The investment backed by EU cohesion policy 2014/2020 is improving the life of millions of citizens across Europe, focusing on those who are weaker.
But more should be done to ensure that the European Structural and Investment (ESI) funds over the next decade are more flexible and effective to counter the worrying trend of regional disparities widening while gaps decrease at national level.
The commission for Territorial Cohesion Policy and EU Budget (COTER) met on 25 March in Romania at the key innovation hub of the city of Cluj. Local leaders from all across the EU discussed the impact of ESI funds inspired by the concrete achievements of the hosting city. With a €420m investment plan supported by EU cohesion policy the Romanian city of Cluj is progressing on strategic challenges such as urban sustainable mobility, green public transport, energy efficiency but also innovation, entrepreneurship and skill upgrade in fields like artificial intelligence, block-chain, biotech and agriculture.
“Cohesion policy is the most important achievement of the European Union and it is our duty as local leaders to promote its values because the future of Europe depends on them in all member States”, said the Mayor of Cluj-Napoca and member of the CoR, Emil Bloc. He added that, in order to successfully deliver current plans, “We need to focus more on the projects, to make the most out of the simplification efforts put in place by the Commission, and to avoid that national rules make the spending more complex.”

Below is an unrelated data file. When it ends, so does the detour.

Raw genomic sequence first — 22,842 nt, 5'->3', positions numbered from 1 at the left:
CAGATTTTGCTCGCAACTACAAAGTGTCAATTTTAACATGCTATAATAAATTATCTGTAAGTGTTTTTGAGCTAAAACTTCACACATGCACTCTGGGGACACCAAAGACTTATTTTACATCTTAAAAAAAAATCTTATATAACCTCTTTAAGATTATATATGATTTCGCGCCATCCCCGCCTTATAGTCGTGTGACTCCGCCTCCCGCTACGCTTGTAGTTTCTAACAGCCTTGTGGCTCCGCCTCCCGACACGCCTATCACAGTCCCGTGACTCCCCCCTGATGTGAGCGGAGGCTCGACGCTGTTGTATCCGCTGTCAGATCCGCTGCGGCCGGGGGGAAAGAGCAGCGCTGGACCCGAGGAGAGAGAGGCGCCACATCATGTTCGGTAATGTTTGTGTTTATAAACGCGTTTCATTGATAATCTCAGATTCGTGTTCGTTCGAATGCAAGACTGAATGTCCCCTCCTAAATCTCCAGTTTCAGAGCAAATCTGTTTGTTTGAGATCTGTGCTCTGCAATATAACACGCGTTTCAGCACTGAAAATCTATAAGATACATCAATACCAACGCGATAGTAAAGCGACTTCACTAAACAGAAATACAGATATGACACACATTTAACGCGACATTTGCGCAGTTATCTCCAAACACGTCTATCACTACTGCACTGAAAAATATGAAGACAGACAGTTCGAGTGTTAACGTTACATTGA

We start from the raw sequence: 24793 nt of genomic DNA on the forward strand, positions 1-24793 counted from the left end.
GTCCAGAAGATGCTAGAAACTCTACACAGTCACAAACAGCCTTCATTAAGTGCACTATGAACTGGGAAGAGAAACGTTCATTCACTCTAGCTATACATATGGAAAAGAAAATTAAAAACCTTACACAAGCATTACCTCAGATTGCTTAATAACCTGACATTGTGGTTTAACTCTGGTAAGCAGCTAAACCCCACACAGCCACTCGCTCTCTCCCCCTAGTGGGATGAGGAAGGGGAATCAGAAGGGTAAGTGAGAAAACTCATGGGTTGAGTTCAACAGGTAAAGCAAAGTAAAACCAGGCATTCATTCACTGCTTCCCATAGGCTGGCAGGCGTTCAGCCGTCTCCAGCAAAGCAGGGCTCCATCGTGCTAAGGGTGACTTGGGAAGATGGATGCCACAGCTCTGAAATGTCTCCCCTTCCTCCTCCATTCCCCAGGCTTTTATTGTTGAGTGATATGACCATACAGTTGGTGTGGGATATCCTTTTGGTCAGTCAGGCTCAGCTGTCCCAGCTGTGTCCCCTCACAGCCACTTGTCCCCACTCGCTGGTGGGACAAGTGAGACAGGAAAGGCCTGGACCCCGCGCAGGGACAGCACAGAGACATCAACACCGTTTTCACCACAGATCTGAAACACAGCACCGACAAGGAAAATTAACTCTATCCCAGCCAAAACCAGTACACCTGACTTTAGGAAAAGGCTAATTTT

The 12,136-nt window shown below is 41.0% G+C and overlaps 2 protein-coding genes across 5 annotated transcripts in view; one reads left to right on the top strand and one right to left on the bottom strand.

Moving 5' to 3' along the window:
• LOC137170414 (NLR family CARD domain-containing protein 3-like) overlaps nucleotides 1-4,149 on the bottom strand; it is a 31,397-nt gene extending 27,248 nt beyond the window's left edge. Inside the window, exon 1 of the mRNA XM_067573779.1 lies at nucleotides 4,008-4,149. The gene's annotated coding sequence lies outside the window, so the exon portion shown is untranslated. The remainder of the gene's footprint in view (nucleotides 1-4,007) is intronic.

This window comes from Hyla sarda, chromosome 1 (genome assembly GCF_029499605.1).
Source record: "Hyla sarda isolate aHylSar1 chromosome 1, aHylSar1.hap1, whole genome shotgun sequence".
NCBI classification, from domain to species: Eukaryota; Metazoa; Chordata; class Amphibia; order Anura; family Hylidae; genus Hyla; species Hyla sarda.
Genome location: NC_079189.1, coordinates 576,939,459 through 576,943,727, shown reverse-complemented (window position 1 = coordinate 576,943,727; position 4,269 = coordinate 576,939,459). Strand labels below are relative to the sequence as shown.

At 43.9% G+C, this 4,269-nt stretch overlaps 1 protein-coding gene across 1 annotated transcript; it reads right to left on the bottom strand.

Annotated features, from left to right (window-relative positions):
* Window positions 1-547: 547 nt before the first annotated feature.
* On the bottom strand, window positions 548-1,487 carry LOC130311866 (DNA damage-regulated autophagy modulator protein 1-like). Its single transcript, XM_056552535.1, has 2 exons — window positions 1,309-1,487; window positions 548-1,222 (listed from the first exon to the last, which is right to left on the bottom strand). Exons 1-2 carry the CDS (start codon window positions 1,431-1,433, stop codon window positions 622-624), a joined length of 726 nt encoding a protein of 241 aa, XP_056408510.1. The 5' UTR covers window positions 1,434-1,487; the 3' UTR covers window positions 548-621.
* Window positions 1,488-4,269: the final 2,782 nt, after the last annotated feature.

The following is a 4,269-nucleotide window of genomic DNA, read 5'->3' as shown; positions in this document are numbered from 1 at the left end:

“Cohesion policy is not a bureaucratic or technical exercise, is about solidarity and quality of life for all citizens” said COTER chair Isabelle Boudineau, Vice-President of the Regional Council of Nouvelle Aquitaine in France. “The work done in here in Cluj, where EU funding is bringing sustainability, innovation and social inclusion, is crucial to show what is at stake in the negotiations for EU’s budget 2021-2027: Europe can be relaunched only from its regions and cities, reducing disparities and addressing the specific needs of local communities”.
“In our continent well-being is not fairly distributed. Convergence at national level has gone hand in hand with regional divergence. This is a challenge from a social and economic point of view,” said Regional and Urban Policy Commissioner, Corina Creţu, stressing that: “Cohesion Policy delivers local responses to global challenges like innovation, competitiveness, climate change, and transition to a digital and low carbon economy. We hope that Member states in negotiating the next EU budget understand that they can take decisions at global level. However regions and cities are best placed to address the needs of citizens and make those decisions work”.
During the debate COTER members underlined the impact of the cooperation between the CoR, the Commission and the European Parliament in shaping future cohesion policy, and expressed their concerns about the timing of the adoption of the new regulations. “We need to ensure that our regions and cities can begin working on the next programmes from the first day of the new period. To achieve this, we need the Commission proposals on Cohesion and budget to be adopted as soon as possible, already during the Romanian presidency of the Council of the EU”, stressed Commissioner Creţu during the debate.